So does the government’s rejection of the industry’s request come down to a cultural argument? Is the government unwilling to support a healthy, growing industry (which could be a fair call)? Do they not see the ‘danger’ of this industry being lost to low-cost offshore production locations? Are they too short-sighted in the euphoric rise of the minerals boom being fuelled by China to care about supporting new and innovative industries? Or does support for games industry not secure the same number of jobs and more importantly, votes, than supporting the film industry will garner?

The fact that many games are not recognisable as “Australian” makes it more difficult to attract policymakers attention. There is nothing visibly and uniquely “Australian” that will be lost in the domestic market if existing games development shifts offshore. Despite this being a sticking point for their lobbying of conservative politicians, it is no doubt a big positive for the games they develop and possibly a reason why their work is well received by American and other overseas investors/publishers.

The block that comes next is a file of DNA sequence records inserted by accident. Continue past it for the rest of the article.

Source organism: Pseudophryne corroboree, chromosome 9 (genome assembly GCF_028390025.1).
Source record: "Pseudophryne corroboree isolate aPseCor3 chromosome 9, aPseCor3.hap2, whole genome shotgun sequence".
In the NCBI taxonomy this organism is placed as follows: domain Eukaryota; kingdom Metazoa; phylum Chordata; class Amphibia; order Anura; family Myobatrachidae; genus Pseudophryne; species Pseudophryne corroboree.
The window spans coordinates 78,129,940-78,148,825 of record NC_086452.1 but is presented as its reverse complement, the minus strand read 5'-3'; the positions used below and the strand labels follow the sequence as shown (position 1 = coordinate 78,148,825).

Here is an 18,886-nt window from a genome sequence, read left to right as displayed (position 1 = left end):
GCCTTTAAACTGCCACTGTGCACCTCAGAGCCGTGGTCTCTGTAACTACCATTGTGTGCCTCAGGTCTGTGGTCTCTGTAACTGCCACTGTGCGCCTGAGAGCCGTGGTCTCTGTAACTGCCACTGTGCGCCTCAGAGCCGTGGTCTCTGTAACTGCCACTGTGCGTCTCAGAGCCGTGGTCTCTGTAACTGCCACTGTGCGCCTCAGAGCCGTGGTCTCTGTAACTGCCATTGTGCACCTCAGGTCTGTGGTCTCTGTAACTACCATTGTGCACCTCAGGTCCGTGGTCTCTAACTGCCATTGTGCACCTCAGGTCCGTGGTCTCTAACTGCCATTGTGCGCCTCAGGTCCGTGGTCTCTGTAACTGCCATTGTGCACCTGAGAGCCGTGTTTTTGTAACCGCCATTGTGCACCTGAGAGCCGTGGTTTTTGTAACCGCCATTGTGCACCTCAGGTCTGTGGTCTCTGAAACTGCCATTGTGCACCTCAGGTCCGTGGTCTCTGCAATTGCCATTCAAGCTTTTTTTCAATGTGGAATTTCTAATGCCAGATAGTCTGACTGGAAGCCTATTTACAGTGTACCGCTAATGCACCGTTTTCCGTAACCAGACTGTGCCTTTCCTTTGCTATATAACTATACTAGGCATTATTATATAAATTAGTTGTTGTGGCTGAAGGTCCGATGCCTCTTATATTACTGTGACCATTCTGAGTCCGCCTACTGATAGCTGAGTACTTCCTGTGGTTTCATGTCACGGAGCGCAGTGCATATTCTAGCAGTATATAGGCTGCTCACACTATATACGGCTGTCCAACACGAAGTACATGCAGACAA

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Some data on industry size (sales) in Australia:

GfK data showed Australians spent more than $1 billion at retail on video games and console hardware in the 2006-07 financial year – $200 million more than cinema box-office takings.

Sales for the first half of 2007 were up 30 per cent, with more than 5.5 million games and half a million gaming consoles bought in six months.

Last month, Halo 3 enjoyed the biggest opening-day sales of any entertainment product in the world, easily eclipsing the likes of Spider-Man 3 and the final Harry Potter novel.